The Rapidian

At NECM, healthy food is a universal language

North End Community Ministry relies on volunteers, food donors and local farms to feed its diverse neighborhood.
NECM aims to create a grocery store experience at its food pantry, allowing clients to choose their own groceries.

NECM aims to create a grocery store experience at its food pantry, allowing clients to choose their own groceries. /North End Community Ministry

Underwriting support from:
PJ Hefferan is the food pantry coordinator at NECM.

PJ Hefferan is the food pantry coordinator at NECM. /North End Community Ministry

Comidapagkain, or chakula: No matter how you say it, food is something we all need, and North End Community Ministry (NECM) is working hard to make sure language is not a barrier to putting a healthy meal on the table.

Amy Chavez is a client and volunteer at NECM, a Feeding America West Michigan partner agency located at New City Church in Grand Rapids. After receiving food every month for two years, she decided it was time to give back, especially now that she’s retired.

“Since these people have been so nice to me,” she says, “I’m willing to give my time to them. So I decided to volunteer.”

Soon after joining the group of volunteers, Chavez realized that her command of Spanish and English could be a valuable asset to the organization. “I feel that I’m doing something good for them, that I can be used as an interpreter,” she says.

As a client herself, Chavez is able to relate to the needs of those she serves. Raising three grandkids on her own, she knows what it’s like to have a tight grocery budget. Without access to the pantry, Chavez says, “I would be struggling and more worried about if I’m going to have enough food for the week.”

Pantry coordinator PJ Hefferan says NECM’s community is diverse, made up of Black, White, and Latino members, along with immigrants and refugees from all over the world.

Though her grandkids love her fried chicken, Chavez makes an effort to serve healthy meals at her dinner table. The variety of fresh produce and the cooking classes NECM offers have helped her do that.

NECM gets much of their food, including fresh produce, from Feeding America West Michigan. They’ve also cultivated partnerships with New City Urban Farm in Grand Rapids, Plainsong Farm in Rockford, and Meijer’s Simply Give program, ensuring that healthy food is always available.

“We develop a relationship that’s long lasting,” Hefferan says of these partnerships. “We are blessed with donations from churches, organizations and individuals.”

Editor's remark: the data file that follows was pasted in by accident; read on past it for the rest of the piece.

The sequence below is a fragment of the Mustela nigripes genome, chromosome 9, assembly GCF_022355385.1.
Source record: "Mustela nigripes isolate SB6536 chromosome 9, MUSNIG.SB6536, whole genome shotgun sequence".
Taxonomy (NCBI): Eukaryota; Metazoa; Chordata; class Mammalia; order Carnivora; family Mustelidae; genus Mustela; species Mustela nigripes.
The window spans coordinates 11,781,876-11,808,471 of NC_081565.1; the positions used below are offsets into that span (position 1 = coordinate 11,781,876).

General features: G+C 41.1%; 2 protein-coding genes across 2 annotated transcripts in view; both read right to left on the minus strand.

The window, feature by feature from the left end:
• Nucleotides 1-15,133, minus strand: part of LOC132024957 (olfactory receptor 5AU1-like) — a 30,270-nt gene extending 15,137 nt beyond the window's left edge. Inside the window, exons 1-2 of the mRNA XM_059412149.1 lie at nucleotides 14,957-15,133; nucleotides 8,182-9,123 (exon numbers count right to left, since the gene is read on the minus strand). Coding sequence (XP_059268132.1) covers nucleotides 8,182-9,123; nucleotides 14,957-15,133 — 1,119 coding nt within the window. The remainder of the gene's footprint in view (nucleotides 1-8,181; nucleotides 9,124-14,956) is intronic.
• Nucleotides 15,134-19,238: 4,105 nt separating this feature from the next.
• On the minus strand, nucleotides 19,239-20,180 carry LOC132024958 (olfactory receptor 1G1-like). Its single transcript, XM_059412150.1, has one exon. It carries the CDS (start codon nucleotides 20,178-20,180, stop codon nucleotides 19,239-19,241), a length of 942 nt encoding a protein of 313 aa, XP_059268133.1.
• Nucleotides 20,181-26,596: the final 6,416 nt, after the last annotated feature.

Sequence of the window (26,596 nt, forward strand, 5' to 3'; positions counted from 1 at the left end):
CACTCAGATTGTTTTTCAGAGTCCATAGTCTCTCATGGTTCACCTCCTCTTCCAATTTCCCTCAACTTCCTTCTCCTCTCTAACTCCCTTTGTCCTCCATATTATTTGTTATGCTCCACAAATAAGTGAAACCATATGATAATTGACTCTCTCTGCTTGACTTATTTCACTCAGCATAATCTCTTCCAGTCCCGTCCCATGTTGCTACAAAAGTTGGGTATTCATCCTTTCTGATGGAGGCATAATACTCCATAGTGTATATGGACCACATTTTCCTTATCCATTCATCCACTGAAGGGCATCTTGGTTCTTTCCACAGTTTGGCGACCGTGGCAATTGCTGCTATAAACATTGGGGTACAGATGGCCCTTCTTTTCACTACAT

Personal relationships with clients are just as important. “It’s just like a family. We form relationships with the clients. We know them by first name.”

While Chavez still relies on the support of that NECM family to put food on her table, she takes pride in knowing she can give some of that support to others. “I can count on them. I can feel comfortable in life knowing there’s a place like this that can help me. I have friends and have food on my table because of them.”

As she communicates with apprehensive clients, Chavez loves being able to reassure them. “There’s no need for anyone to feel uncomfortable because they don’t speak the language of the other person. There will always be a way to understand one another.”

This story was written by communications intern Ellie Walburg.

The Rapidian, a program of the 501(c)3 nonprofit Community Media Center, relies on the community’s support to help cover the cost of training reporters and publishing content.

We need your help.

If each of our readers and content creators who values this community platform help support its creation and maintenance, The Rapidian can continue to educate and facilitate a conversation around issues for years to come.

Please support The Rapidian and make a contribution today.

Comments, like all content, are held to The Rapidian standards of civility and open identity as outlined in our Terms of Use and Values Statement. We reserve the right to remove any content that does not hold to these standards.

Browse